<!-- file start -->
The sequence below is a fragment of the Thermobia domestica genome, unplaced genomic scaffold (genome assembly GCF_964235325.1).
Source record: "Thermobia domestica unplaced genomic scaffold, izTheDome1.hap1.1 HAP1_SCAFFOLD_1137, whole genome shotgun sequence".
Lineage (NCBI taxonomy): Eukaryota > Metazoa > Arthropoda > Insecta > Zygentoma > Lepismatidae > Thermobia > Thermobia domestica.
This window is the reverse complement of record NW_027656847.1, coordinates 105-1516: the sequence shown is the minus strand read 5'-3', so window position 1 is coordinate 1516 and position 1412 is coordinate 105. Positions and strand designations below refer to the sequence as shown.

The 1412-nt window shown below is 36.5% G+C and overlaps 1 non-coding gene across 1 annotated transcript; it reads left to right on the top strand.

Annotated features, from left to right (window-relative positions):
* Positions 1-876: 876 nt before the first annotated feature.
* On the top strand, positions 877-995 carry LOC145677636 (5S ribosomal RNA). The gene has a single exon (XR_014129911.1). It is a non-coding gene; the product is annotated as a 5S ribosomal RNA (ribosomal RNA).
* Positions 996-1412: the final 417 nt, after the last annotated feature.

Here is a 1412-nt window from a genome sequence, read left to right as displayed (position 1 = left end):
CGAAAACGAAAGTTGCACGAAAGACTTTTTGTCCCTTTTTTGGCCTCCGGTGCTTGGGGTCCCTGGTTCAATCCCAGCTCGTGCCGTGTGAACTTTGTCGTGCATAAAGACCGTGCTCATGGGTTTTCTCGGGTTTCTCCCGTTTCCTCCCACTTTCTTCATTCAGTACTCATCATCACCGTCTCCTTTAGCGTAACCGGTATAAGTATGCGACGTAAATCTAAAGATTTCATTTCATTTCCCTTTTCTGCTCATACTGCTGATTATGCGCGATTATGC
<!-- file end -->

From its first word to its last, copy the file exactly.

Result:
The sequence below is a fragment of the Thermobia domestica genome, unplaced genomic scaffold (genome assembly GCF_964235325.1).
Source record: "Thermobia domestica unplaced genomic scaffold, izTheDome1.hap1.1 HAP1_SCAFFOLD_1137, whole genome shotgun sequence".
Lineage (NCBI taxonomy): Eukaryota > Metazoa > Arthropoda > Insecta > Zygentoma > Lepismatidae > Thermobia > Thermobia domestica.
This window is the reverse complement of record NW_027656847.1, coordinates 105-1516: the sequence shown is the minus strand read 5'-3', so window position 1 is coordinate 1516 and position 1412 is coordinate 105. Positions and strand designations below refer to the sequence as shown.

The 1412-nt window shown below is 36.5% G+C and overlaps 1 non-coding gene across 1 annotated transcript; it reads left to right on the top strand.

Annotated features, from left to right (window-relative positions):
* Positions 1-876: 876 nt before the first annotated feature.
* On the top strand, positions 877-995 carry LOC145677636 (5S ribosomal RNA). The gene has a single exon (XR_014129911.1). It is a non-coding gene; the product is annotated as a 5S ribosomal RNA (ribosomal RNA).
* Positions 996-1412: the final 417 nt, after the last annotated feature.

Here is a 1412-nt window from a genome sequence, read left to right as displayed (position 1 = left end):
CGAAAACGAAAGTTGCACGAAAGACTTTTTGTCCCTTTTTTGGCCTCCGGTGCTTGGGGTCCCTGGTTCAATCCCAGCTCGTGCCGTGTGAACTTTGTCGTGCATAAAGACCGTGCTCATGGGTTTTCTCGGGTTTCTCCCGTTTCCTCCCACTTTCTTCATTCAGTACTCATCATCACCGTCTCCTTTAGCGTAACCGGTATAAGTATGCGACGTAAATCTAAAGATTTCATTTCATTTCCCTTTTCTGCTCATACTGCTGATTATGCGCGATTATGC